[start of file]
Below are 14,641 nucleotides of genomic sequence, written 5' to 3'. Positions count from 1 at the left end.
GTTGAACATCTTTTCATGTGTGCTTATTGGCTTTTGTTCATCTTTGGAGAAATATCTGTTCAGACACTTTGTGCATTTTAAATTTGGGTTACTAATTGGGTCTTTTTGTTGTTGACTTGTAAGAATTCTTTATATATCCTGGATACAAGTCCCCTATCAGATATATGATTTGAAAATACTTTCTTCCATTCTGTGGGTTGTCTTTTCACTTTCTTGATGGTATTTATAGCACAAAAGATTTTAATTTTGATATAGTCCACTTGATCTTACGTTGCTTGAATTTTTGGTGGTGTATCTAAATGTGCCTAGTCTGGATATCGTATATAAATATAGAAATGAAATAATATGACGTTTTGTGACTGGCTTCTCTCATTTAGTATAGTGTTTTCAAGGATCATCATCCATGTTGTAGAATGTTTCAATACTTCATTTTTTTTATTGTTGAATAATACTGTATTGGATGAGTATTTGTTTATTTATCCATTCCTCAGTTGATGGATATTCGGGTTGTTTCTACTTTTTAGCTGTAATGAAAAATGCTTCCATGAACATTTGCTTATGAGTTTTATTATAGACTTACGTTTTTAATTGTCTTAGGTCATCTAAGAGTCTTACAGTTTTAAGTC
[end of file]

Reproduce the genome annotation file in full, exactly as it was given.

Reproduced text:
Below are 14,641 nucleotides of genomic sequence, written 5' to 3'. Positions count from 1 at the left end.
GTTGAACATCTTTTCATGTGTGCTTATTGGCTTTTGTTCATCTTTGGAGAAATATCTGTTCAGACACTTTGTGCATTTTAAATTTGGGTTACTAATTGGGTCTTTTTGTTGTTGACTTGTAAGAATTCTTTATATATCCTGGATACAAGTCCCCTATCAGATATATGATTTGAAAATACTTTCTTCCATTCTGTGGGTTGTCTTTTCACTTTCTTGATGGTATTTATAGCACAAAAGATTTTAATTTTGATATAGTCCACTTGATCTTACGTTGCTTGAATTTTTGGTGGTGTATCTAAATGTGCCTAGTCTGGATATCGTATATAAATATAGAAATGAAATAATATGACGTTTTGTGACTGGCTTCTCTCATTTAGTATAGTGTTTTCAAGGATCATCATCCATGTTGTAGAATGTTTCAATACTTCATTTTTTTTATTGTTGAATAATACTGTATTGGATGAGTATTTGTTTATTTATCCATTCCTCAGTTGATGGATATTCGGGTTGTTTCTACTTTTTAGCTGTAATGAAAAATGCTTCCATGAACATTTGCTTATGAGTTTTATTATAGACTTACGTTTTTAATTGTCTTAGGTCATCTAAGAGTCTTACAGTTTTAAGTC